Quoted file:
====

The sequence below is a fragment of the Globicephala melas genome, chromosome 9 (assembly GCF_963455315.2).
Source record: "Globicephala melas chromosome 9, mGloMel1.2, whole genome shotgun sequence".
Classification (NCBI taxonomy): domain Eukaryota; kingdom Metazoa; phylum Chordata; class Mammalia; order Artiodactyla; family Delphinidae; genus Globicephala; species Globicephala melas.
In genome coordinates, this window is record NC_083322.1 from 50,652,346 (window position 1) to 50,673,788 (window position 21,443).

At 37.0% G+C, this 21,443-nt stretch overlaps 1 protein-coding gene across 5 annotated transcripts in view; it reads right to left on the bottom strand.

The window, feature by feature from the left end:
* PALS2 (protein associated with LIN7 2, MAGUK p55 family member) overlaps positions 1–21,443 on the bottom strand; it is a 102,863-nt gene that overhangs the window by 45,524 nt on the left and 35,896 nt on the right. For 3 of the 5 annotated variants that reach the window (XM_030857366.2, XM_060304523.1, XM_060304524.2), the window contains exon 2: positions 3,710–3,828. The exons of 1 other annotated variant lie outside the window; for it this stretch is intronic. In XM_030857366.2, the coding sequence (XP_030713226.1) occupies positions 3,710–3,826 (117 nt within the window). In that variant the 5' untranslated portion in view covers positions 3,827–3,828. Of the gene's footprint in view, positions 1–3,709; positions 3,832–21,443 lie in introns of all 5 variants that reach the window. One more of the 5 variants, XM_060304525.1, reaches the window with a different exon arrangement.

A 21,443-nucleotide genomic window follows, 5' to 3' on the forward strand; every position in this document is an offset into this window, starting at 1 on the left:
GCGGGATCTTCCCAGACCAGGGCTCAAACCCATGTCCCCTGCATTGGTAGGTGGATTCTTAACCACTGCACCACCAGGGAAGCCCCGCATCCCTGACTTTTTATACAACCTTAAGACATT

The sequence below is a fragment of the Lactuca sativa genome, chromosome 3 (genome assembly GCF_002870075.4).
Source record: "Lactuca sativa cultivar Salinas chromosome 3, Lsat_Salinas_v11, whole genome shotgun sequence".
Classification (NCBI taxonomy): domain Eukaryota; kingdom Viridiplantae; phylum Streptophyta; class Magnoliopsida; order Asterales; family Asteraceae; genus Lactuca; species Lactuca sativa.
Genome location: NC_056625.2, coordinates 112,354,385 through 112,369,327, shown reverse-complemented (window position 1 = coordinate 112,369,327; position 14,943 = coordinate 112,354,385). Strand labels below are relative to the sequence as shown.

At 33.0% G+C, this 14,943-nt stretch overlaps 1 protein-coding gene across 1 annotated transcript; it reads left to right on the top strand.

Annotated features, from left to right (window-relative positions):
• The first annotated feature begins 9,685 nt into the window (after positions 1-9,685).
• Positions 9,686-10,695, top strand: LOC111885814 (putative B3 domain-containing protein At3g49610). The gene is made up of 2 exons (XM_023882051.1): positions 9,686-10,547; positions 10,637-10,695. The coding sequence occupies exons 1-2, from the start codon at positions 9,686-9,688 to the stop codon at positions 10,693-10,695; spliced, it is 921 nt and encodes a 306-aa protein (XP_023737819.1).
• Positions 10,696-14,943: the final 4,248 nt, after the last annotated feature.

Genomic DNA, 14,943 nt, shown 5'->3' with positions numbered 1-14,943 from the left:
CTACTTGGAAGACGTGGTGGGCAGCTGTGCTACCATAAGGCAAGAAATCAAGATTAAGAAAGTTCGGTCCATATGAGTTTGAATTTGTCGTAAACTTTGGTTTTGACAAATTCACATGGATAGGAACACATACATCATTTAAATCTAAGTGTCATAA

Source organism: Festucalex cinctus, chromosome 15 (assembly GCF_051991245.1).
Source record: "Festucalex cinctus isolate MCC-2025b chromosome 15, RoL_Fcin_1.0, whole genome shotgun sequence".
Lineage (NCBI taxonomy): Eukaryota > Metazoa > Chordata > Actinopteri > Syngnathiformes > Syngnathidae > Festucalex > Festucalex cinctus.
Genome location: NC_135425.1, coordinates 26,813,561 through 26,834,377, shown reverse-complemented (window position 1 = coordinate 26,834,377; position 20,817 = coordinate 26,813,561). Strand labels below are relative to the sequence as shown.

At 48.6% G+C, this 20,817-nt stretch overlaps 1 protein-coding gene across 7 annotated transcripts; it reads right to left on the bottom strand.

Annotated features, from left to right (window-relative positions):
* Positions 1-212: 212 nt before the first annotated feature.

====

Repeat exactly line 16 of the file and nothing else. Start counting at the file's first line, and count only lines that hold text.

• The first annotated feature begins 9,685 nt into the window (after positions 1-9,685).